Presentation on theme: "Church Reform and the Crusades Objectives: 1. Explain the spiritual revival and Church reforms that began in the 11 th century. 2. Describe the Gothic."— Presentation transcript:
Church Reform and the Crusades Objectives: 1. Explain the spiritual revival and Church reforms that began in the 11 th century. 2. Describe the Gothic cathedrals of the 12 th century. 3. Summarize the causes of the Crusades and analyze the effects of the Crusades.
The Age of Faith Problems in the Church In the 11 th century, Church reformers were most distressed about three main issues: Many village priests married and had families Simony – Practice of bishops selling positions in the Church Using the practice of lay investiture, kings appointed church bishops Church reformers believed the church alone could appoint bishops Reform and Church Organization Popes enforced laws against simony and the marriage of priests Church was restructured to resemble a kingdom, with the pope at its head Church collected taxes
The Age of Faith New Religious Orders Friars – Church disciples that traveled the land spreading the word of God Francis of Assisi – Founded the Franciscan order of friars Treated all living things as spiritual equals Cathedrals – Cities of God Cathedrals – Large churches built in city areas Viewed as the representation of the City of God A New Style of Church Architecture Gothic (1100’s) – Architectural style characterized by tall ornate spires and large stained glass windows Design was meant to inspire worshipers with the magnificence of God
The Crusades Age of Faith Inspires Wars of Conquest In 1093, Pope Urban II issued a call for a “holy war” to recover the control of the Holy Land of Jerusalem Over the next 300 years, a number of Crusades with this goal were launched Goals of the Crusades The Crusades had economic, social, and political goals as well as religious motives Muslims controlled Palestine and threatened Constantinople Pope wanted to reclaim Palestine and reunite Christendom, which had split into Eastern and Western branches in 1054 Way to get rid of quarrelsome knights. Younger sons, who didn’t get inheritance, looking for land and position in society. Merchants profited by making cash loans to finance the journey Hoped to win control of key trade routes to Asia from Muslim traders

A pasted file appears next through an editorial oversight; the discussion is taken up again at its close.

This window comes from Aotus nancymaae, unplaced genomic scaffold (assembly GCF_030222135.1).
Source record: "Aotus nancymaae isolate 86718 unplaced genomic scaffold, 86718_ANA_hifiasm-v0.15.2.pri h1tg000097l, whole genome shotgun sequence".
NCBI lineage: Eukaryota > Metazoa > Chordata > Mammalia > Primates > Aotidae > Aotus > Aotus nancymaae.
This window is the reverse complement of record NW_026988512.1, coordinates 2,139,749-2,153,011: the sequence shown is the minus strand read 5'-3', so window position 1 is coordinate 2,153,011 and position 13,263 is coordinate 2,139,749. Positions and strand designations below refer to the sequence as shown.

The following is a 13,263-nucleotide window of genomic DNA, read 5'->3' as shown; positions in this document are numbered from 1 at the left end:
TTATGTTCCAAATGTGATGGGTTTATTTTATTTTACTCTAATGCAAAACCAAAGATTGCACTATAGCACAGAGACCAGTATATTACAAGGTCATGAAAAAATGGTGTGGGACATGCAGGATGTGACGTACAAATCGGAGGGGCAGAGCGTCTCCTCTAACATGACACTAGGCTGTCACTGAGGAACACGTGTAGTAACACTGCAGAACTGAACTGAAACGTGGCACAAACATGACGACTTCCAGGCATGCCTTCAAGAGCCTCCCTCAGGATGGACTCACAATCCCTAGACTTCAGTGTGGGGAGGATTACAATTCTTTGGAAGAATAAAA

The Crusades The First and Second Crusades 1 st - Pope Urban’s call for the Crusade received strong support Those who died on Crusade were assured of a place in heaven Red Cross 1 st - Crusaders captured Jerusalem in 1099 Land was carved up into four federal Crusader states Each state was ruled by a European noble 2 nd - In 1187, Jerusalem was reclaimed by Muslim leader Saladin The Third Crusade Crusade to recapture Jerusalem from the Muslims Led by the King of England, Richard the Lion-Hearted Truce (1192) – Jerusalem would remain under Muslim control, but Christian pilgrims could freely visit holy places
The Crusading Spirit Dwindles The Children's Crusade (1212) Thousands of children under the age of 18 set out to conquer Jerusalem Most failed to even reach the Holy Land A Spanish Crusade In Spain, Muslims (called Moors) controlled most of the country until the 1100’s The Reconquista – Long effort by the Spanish to drive the Muslims out of Spain Succeeded in 1492 The Inquisition – A court held by the church to suppress heresy Heretics – People whose beliefs differed from those of the Church Persons suspected of heresy might be questioned for weeks or even tortured Suspects that confessed were burned at the stake
The Effects of the Crusades Expansion of Trade Trade between Europe and Southwest Asia expanded Discovery of new goods Decline of the Papacy The failure of later Crusades weakened to power of the pope The Crusades weakened the feudal nobility and increased the power of kings Legacy of the Crusades The intolerance and prejudice displayed by Christians in the Holy Land left behind a legacy of bitterness and hatred This legacy continues to the present